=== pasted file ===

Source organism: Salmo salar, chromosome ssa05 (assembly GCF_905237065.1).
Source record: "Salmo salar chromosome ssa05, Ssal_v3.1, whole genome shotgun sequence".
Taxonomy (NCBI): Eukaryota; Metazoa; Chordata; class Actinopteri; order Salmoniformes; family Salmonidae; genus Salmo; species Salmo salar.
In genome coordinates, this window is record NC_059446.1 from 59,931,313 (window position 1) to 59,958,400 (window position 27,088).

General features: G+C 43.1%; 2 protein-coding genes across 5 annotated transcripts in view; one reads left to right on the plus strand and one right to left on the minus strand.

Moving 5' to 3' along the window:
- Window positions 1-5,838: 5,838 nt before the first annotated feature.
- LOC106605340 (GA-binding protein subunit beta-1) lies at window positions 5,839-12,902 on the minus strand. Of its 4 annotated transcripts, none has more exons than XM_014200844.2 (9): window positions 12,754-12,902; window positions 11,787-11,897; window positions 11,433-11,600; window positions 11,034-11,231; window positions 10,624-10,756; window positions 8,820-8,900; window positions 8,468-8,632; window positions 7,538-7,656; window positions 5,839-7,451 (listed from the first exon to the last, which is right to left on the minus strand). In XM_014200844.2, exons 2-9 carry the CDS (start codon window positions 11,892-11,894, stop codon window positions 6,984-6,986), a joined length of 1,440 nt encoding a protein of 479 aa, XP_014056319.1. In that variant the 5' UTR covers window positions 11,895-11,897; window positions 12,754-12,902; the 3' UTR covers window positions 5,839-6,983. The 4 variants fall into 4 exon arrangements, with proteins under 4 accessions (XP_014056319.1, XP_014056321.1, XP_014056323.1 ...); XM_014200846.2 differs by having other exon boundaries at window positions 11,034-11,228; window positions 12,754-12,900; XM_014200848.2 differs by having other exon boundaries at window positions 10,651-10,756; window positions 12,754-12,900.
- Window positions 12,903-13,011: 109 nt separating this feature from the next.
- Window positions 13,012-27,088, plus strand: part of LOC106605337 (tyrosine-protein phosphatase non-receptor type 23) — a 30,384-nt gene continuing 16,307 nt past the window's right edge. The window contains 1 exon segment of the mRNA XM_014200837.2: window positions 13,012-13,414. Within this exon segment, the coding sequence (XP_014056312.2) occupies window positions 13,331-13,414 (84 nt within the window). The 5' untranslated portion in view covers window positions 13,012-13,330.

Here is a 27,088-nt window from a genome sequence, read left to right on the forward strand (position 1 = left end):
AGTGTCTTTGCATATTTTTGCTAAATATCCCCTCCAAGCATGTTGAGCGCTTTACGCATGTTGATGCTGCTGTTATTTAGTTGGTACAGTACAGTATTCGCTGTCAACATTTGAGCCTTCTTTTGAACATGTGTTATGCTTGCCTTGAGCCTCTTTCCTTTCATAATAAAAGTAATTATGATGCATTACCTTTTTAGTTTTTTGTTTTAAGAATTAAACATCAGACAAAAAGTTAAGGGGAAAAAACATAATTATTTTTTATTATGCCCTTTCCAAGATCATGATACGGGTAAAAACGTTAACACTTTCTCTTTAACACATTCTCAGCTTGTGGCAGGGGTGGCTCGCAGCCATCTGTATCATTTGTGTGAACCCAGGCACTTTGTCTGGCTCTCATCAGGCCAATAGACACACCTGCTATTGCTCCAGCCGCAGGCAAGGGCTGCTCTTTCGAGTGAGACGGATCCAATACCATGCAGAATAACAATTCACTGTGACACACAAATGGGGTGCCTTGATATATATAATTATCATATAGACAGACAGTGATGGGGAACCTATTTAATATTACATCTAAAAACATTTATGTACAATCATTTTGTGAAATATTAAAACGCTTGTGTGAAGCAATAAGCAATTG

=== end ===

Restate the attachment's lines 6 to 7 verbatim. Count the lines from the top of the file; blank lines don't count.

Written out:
Moving 5' to 3' along the window:
- Window positions 1-5,838: 5,838 nt before the first annotated feature.